News from EPSA
In TC People section of TC News, Joe Levine introduces M.A. degree student in Education Policy, Amanda Washington, where she talks about her interests, her family, her inspirations, her work, and her road to Teachers College. Published: 2/28/2014 10:27:00 AM
"...political observers say that the common core, because of its intimate connection to the classroom, is likely to fail without strong teacher-'"and union-'"buy-in." Read the full article "Common-Core Tensions Cause Union Heartburn" in the Feb. 18 issue of Education Week. Published: 2/25/2014 2:23:00 PM
In the NYT article "Magnet Schools Find a Renewed Embrance in Cities" Prof. Jeff Henig joins a discussion on how US urban districts, such as Miami, Chicago, Dallas, Denver, Los Angeles, Newark and Washington, are reconsidering magnet schools as traditional public schools come under increasing pressure from charter schools and vouchers for private schools. Published: 2/25/2014 2:10:00 PM
Mayor Bill de Blasio says when it comes to universal pre-kindergarten, time is of essence. Prof. Michael Rebell joins the discussion on NY1 TV news. Published: 1/31/2014 12:06:00 PM
Amy Stuart Wells, Professor of Sociology and Education, who earned her Ph.D. from TC in 1991, is a leading authority on educational policy, race and education, charter schools, school desegregation, and school choice policy. Published: 1/23/2014 10:24:00 AM
Basil Smikle is a political strategist and adjunct professor at Columbia University's School of International and Public Affairs. Published: 1/17/2014 12:27:00 PM
Former TC Sachs lecturer David Kirp cites a study co-authored by Henry Levin, William H. Kilpatrick Professor of Economics and Education, which found that an academic and financial support program for one community college student costing $4,000 per year reaps "whopping" $200,000 in taxpayer benefits. Published: 1/14/2014 11:05:00 AM
What is helping the Common Core succeed in NYC? Is New York City on track to ensure that the new Common Core standards will address academic achievement gaps and build skills like problem solving and persistence that also are crucial to college and career readiness? What steps should the next administration take to ensure this happens? Published: 1/10/2014 9:31:00 AM
Aaron Pallas to President Obama: "Slow the Testing Train Down"
The big news in the first Obama Administration was the Race to the Top (RttT) initiative, which set states up to compete against one another for a fixed pot of federal funds in a race to make education policy changes favored by the Administration. From the standpoint of the federal government, RttT was a great success. Many more states initiated reforms in school choice, teacher evaluation and information system policies than received funds in the competition. Although RttT has been costly, the perceived payoff in policy reforms, from the Administration’s viewpoint, has more than justified the federal outlay. Expect more of the same in the next four years.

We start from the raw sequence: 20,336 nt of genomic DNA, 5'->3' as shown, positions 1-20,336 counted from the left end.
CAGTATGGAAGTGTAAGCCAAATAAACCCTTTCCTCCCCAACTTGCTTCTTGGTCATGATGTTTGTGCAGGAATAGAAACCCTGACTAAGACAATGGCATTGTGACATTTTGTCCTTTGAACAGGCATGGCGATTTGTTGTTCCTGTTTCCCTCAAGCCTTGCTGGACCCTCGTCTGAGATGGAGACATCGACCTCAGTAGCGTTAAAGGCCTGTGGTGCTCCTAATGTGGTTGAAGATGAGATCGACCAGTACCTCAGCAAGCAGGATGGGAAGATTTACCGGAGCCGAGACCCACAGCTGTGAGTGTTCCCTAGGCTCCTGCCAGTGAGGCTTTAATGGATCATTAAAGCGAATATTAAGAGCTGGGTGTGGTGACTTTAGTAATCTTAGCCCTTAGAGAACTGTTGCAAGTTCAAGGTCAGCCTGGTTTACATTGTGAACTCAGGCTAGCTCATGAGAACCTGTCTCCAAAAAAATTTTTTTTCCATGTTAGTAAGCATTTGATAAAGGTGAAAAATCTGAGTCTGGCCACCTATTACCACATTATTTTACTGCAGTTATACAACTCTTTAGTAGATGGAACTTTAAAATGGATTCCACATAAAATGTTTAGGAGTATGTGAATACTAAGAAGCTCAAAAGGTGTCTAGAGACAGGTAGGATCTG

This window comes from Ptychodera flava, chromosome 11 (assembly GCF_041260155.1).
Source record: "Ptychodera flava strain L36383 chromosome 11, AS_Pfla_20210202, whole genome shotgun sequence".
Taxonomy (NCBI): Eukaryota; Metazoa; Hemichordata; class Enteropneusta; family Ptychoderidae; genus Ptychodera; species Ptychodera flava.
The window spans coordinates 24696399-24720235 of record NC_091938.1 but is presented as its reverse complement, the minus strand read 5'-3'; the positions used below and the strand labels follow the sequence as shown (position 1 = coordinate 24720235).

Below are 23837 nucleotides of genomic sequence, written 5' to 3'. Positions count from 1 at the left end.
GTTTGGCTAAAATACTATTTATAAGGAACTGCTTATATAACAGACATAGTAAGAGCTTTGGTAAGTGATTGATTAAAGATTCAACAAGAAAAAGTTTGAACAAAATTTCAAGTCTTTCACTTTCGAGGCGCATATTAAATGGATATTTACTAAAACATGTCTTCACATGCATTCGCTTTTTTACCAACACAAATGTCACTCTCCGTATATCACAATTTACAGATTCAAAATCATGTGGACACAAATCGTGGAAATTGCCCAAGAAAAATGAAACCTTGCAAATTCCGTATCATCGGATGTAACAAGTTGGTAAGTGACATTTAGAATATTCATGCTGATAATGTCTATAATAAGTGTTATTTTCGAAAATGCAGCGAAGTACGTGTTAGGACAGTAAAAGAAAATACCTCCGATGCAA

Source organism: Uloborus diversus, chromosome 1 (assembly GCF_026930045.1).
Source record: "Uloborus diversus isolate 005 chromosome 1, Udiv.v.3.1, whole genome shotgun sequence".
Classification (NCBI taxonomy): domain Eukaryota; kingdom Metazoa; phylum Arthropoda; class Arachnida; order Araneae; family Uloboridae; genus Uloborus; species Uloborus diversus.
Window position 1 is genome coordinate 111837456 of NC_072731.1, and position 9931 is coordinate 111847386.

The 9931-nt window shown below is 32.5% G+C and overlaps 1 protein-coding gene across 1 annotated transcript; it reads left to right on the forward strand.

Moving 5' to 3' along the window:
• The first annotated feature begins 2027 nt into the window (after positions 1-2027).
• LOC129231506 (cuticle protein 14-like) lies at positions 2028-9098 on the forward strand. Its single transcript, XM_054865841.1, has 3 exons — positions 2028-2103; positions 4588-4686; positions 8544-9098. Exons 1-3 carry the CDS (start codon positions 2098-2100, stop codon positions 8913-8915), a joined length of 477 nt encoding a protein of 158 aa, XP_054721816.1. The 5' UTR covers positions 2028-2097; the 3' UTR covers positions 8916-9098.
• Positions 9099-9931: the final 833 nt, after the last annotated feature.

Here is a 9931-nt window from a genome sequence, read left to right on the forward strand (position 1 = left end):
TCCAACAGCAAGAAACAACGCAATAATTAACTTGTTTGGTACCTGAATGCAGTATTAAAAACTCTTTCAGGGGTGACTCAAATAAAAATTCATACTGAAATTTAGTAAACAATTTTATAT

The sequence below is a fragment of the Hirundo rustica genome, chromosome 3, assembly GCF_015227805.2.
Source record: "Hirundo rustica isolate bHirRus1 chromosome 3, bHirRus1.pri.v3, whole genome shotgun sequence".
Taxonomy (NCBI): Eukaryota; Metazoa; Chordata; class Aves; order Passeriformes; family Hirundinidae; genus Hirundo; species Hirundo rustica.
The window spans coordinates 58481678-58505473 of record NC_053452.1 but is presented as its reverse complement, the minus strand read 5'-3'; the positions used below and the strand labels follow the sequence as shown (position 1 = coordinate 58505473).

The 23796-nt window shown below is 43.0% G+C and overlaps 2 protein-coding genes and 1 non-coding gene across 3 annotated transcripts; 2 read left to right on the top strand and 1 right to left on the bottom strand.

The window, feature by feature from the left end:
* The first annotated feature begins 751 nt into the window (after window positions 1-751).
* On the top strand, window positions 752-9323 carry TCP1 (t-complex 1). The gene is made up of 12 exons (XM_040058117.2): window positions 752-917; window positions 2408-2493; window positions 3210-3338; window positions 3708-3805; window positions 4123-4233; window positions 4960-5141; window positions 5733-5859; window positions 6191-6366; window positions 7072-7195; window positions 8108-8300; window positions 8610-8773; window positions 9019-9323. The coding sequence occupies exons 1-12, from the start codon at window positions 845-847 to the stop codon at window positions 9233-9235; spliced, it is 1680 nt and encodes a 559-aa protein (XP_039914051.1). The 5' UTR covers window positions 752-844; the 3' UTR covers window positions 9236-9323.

Ironically, the Administration championed evidence-based decision-making while wielding powerful incentives for states to implement unproven policies. There is no consistent evidence to date that linking teacher evaluations to student test scores results in better student achievement in the long run. And there may be unintended consequences of such policies, as the volatility in evaluations based on student test scores may drive good teachers out of the classroom, and limit the ability of school districts to recruit talented individuals prepared to teach for the long haul.
To worsen matters, most states are now phasing in a new set of national learning standards, the Common Core State Standards, and new assessments aligned with these standards. The standards are more challenging than existing state standards, and will likely be implemented before most teachers can be prepared to teach to them.
My advice to President Obama and Secretary Duncan, then, is to slow this train down. Rather than dangling gold-plated carrots in front of cash-starved states to induce the implementation of untested policies, it would be better to invest in supporting a smaller number of states and districts in implementing carefully designed teacher evaluation systems, and monitoring both the implementation and its outcomes. That's a better strategy than Rush to the Test.